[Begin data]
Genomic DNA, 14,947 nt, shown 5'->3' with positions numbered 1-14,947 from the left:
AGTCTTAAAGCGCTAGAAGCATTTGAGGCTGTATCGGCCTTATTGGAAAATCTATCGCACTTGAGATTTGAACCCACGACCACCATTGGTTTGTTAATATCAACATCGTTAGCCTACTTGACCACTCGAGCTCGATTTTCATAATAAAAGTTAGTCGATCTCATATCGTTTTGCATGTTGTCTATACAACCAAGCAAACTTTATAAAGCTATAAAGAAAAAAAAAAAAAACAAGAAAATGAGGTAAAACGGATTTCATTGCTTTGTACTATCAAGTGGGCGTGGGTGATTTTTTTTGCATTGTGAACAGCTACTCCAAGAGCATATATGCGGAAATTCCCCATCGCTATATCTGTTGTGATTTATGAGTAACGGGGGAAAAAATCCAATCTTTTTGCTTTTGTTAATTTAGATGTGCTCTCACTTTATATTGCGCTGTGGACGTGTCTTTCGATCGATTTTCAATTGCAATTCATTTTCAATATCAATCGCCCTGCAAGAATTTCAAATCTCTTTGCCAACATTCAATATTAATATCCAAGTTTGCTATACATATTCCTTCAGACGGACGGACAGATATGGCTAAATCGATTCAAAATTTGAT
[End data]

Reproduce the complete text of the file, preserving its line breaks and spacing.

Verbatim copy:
Genomic DNA, 14,947 nt, shown 5'->3' with positions numbered 1-14,947 from the left:
AGTCTTAAAGCGCTAGAAGCATTTGAGGCTGTATCGGCCTTATTGGAAAATCTATCGCACTTGAGATTTGAACCCACGACCACCATTGGTTTGTTAATATCAACATCGTTAGCCTACTTGACCACTCGAGCTCGATTTTCATAATAAAAGTTAGTCGATCTCATATCGTTTTGCATGTTGTCTATACAACCAAGCAAACTTTATAAAGCTATAAAGAAAAAAAAAAAAAACAAGAAAATGAGGTAAAACGGATTTCATTGCTTTGTACTATCAAGTGGGCGTGGGTGATTTTTTTTGCATTGTGAACAGCTACTCCAAGAGCATATATGCGGAAATTCCCCATCGCTATATCTGTTGTGATTTATGAGTAACGGGGGAAAAAATCCAATCTTTTTGCTTTTGTTAATTTAGATGTGCTCTCACTTTATATTGCGCTGTGGACGTGTCTTTCGATCGATTTTCAATTGCAATTCATTTTCAATATCAATCGCCCTGCAAGAATTTCAAATCTCTTTGCCAACATTCAATATTAATATCCAAGTTTGCTATACATATTCCTTCAGACGGACGGACAGATATGGCTAAATCGATTCAAAATTTGAT